How Many Cups Are in A Pound of Powdered Sugar?

Mary and Brenda Maher

By Brenda & Mary

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powdered sugar measurement

A must-have ingredient for baking, powdered sugar is the secret behind the flavorful frosting that has drawn thousands of customers to my old bakery!

After years of baking, converting powdered sugar units from pounds to cups has become my second nature. But I get it; this task can be slightly tricky for beginners. No need to sweat it, though, because I’m here to help you break down cups in a pound of powdered sugar. Keep scrolling!

All There Is To Know About Powdered Sugar

It’s Different From Granulated Sugar

Powdered sugar is essentially granulated sugar but ground into an ultra-fine powder. 

Granulated sugar often feels coarse and sandy, right? But powdered sugar, on the other hand, is super fine and almost chalky. And here’s a fun fact: most commercial powdered sugar has a bit of cornstarch mixed in to prevent clumping.

How I Use It In My Kitchen

As a senior baker, I can tell you powdered sugar is not just a close cousin to regular sugar; it plays an entirely different role during baking. How so? 

Mixing granulated sugar with butter creates millions of small air pockets for a light, airy dough texture. But powdered sugar, with its finer texture, can’t quite produce the same delicate air pockets, resulting in a crumblier and denser feel instead!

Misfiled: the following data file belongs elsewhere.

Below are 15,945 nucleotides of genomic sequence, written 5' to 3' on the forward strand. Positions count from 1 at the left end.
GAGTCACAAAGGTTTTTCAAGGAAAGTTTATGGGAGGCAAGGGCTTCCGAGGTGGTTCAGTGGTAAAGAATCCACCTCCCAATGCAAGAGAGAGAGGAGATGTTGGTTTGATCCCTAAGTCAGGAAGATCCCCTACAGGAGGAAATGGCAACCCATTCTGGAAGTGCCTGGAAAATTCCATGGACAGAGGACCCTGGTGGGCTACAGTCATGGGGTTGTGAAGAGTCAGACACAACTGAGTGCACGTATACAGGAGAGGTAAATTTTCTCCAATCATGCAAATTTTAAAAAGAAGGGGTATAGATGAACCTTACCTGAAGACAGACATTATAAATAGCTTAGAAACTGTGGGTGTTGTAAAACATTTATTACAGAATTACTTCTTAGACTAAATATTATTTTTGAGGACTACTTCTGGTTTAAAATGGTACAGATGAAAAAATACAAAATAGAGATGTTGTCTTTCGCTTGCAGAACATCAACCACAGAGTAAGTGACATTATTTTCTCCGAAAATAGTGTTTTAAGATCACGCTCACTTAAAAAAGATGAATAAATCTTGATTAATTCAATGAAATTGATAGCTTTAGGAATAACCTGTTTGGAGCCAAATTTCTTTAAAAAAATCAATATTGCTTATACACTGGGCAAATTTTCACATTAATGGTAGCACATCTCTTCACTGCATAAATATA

donuts with powdered sugar

Long story short, powdered sugar is the best bet if you’re all about that tender, melt-on-the-tongue kind of shortbread. For those who prefer crunchy, crispier cookies (like chocolate chips), granulated sugar can never do you wrong. 

Better yet, unlike the granulated type, powdered sugar easily dissolves at room temperature without much stirring. That’s all the more reason to use it for your buttercreams, glazes, icings, or any mixtures that require a smooth and grain-free texture!

How Many Cups of Powdered Sugar In A Pound?

One pound of powdered sugar clocks in at about 4 cups, the usual size for most standard packages. 

An interesting fact about powdered sugar is its incredibly light and fluffy texture. That’s why, in the showdown below, you will get more cups per pound of this sugar than any other type.

Cups of Powdered Sugar In A Pound

A Brief Comparison

Brown Sugar

Now, let’s talk about brown sugar (both dark and light varieties). A pound of this sugary guy is around 3 1/2 cups when it’s all loose and free-flowing. 

But here’s the twist: when you pack it real tight into your measuring cups, the total amount is shortened to approximately 2 1/4 cups. And trust me, most customers at my bakery usually ask for that densely packed brown sugar rather than its lighter version!